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Disease/ Disorder


Lumbar radiculopathy refers to any pathologic condition affecting the lumbar nerve roots. In practical terms, radiculopathy is spinal nerve-related symptoms such as pain, with variable presence of paresthesias, weakness, reflex changes, and secondary interference of normal activities.


Lumbar radiculopathy is usually caused by mechanical compression of nerve roots, frequently in combination with inflammatory biochemical and immunological insult. Although disc herniation (DH), synovial cysts and spinal stenosis account for nearly all cases, rarer causes include a multitude of musculoskeletal, vascular, rheumatologic, neurologic, infectious, iatrogenic, and other etiologies.1

Epidemiology including risk factors and primary prevention

Prevalence of lumbar radiculopathy is estimated to be 3-5% of the population – 2-5% in men and 1-3% in women. The primary risk factor is age as this occurs secondary to degenerative changes in the spinal column. Men will typically experience symptoms at an earlier age than women – forties in men and fifties to sixties in women2. Most cases have an atraumatic onset and other risk factors include driving occupations, frequent lifting (especially with twisting motions), heavy industry work, back trauma, as well as previous history of back pain, taller height, smoking, overweight (in a dose dependent fashion3-4), sedentary lifestyle, multiple pregnancies, high workload, chronic cough, and gender. Environmental factors are thought to account for 80% of lumbar radiculopathy onset, although a familial predisposition to lumbar herniated discs which can be a cause of lumbar radiculopathy has been reported. It should also be noted that lumbar herniated discs are not always associated with lumbar radiculopathy.4


  • Association found between disc herniation and radiculopathy in 19345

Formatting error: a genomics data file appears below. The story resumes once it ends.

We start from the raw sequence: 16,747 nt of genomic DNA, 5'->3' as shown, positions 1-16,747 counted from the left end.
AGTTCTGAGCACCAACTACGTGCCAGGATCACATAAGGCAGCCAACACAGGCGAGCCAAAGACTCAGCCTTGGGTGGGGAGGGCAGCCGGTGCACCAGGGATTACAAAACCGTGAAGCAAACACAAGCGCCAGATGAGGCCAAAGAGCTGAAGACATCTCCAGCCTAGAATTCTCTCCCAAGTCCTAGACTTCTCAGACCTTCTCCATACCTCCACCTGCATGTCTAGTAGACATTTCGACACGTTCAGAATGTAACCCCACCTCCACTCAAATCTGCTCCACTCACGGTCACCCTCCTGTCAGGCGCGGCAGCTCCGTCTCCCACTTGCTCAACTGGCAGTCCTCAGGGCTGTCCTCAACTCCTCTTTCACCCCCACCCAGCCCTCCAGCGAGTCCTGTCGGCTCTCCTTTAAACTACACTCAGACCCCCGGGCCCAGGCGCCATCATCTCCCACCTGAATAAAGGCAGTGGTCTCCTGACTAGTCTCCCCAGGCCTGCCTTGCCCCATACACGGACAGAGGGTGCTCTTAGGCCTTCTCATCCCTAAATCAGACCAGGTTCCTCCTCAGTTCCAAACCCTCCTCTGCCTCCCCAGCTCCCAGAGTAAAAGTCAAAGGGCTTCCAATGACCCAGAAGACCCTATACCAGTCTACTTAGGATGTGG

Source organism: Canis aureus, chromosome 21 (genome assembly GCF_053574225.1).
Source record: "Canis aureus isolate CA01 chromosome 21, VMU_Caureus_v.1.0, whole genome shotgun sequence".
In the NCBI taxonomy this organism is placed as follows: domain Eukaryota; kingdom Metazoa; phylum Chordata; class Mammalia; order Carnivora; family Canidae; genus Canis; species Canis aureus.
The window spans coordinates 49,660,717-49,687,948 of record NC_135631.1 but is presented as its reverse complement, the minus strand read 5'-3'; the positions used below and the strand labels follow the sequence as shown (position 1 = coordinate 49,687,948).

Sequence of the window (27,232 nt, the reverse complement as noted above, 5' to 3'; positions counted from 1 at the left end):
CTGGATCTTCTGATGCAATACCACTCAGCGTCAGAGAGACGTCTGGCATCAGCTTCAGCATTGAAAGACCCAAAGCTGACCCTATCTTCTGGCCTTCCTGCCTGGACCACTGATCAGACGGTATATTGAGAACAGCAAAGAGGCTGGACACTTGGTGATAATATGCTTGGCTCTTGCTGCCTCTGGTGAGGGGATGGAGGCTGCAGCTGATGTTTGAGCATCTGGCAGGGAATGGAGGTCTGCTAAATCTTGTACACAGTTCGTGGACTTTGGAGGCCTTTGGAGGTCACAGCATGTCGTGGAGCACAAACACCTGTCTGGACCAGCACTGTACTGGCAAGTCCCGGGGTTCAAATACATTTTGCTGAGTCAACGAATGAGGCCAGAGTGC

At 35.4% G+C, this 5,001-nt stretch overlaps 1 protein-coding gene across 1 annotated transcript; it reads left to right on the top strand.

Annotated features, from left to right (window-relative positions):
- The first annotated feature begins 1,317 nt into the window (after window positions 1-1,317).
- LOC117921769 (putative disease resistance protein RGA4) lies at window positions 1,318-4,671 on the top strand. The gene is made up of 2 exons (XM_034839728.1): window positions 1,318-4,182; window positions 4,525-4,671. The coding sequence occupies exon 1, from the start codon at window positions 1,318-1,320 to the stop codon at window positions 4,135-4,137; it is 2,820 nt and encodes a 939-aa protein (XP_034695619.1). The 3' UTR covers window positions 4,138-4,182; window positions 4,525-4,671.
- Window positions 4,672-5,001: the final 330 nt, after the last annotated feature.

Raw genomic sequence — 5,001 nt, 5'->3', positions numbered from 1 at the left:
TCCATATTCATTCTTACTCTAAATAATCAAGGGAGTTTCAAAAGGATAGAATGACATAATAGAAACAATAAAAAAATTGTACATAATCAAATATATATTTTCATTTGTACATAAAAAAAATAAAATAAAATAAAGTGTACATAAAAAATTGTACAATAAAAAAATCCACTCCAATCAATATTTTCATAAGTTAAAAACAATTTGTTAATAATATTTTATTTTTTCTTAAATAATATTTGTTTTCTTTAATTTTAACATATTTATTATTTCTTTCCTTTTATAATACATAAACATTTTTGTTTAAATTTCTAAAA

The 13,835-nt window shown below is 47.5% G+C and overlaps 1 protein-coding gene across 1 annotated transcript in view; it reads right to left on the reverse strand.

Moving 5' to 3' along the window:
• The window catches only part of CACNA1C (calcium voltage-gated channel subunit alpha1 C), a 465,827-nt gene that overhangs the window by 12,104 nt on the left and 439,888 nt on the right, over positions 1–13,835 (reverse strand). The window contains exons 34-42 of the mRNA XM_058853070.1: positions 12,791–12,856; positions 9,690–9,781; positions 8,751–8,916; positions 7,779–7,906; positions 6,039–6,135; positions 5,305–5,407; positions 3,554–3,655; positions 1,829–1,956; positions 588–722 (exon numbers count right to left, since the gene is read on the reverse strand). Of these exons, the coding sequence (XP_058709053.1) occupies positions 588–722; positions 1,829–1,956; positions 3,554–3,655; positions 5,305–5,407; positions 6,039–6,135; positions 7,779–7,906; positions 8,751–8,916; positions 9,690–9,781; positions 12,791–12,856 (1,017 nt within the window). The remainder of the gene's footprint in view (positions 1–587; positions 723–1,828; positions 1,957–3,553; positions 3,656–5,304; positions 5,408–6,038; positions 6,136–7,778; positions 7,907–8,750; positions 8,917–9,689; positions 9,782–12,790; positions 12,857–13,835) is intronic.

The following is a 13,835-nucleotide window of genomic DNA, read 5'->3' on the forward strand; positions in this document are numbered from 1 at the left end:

• Mechanical compression of the spinal nerve was initially presumed to be the cause of radiculopathy due to6
    • Spinal nerve anatomy poorly resistant to compression (lacking a perineurium, poorly developed epineurium, and more tenuous blood supply versus peripheral nerves).
    • High tensile forces on the spinal nerve from tethering.
    • Impaired nutrition in compressed roots.
    • Intraneural edema (can directly lead to nerve injury/fibrosis or an intraneural ‘compartment syndrome’ as pressures in the spinal nerve exceeds perfusion pressures resulting in ischemia).
  • Disc injury is associated with locally increased levels of inflammatory biochemicals.
    • Increased levels of cytokines, leukotrienes, nitric oxide, immunoglobulins, interleukins, PGE-2, and metalloproteinases detected at the site of disc injury.
    • Phospholipase A2 (PLA2) levels correlate with radicular symptoms in animal models and high levels found in herniated disc material from discectomy patients.
      • PLA2 also causes lumbar dorsal root ectopic discharges and evidence of demyelination.7
    • Tumor necrosis factor (TNF-alpha) induces radiculopathy in animal model; TNF-alpha blockers counter this effect.7
  • Immunologic factors also contribute to changes responsible for sciatica.
    • Markers of glial cell and nerve damage [neurofilament (NFL), glial fibrillary acidic protein, S-100 protein, and neuron-specific enolase] were significantly elevated in the CSF of patients presenting for lumbar disc surgery compared with controls.8

Disease progression including natural history, disease phases or stages, disease trajectory (clinical features and presentation over time)

Lumbar radiculopathy caused by disc herniation has a favorable natural history in the vast majority of patients. Studies reveal that by 4 – 6 weeks, between 70 and 80% of patients had significant improvement in pain and disability with relative rest. Furthermore, the North American Spine Society published in their guidelines that “in the absence of reliable evidence relating to the natural history of lumbar disc herniation with radiculopathy, it is the work group’s opinion that the majority of patients will improve independent of treatment. Disc herniations will often shrink/regress over time. Many, but not all, papers have demonstrated a clinical improvement with decreased size of disc herniations.”9 However, 30% of patients in one study had persistent pain and work/leisure restrictions at one year.10 Though initial disability can be quite high, consensus is that only 1 – 10% of patients will go on to surgery due to failure of medical management.11 Patients with larger disc herniations show a greater decrease in herniation size with time, which correlates with symptom improvement.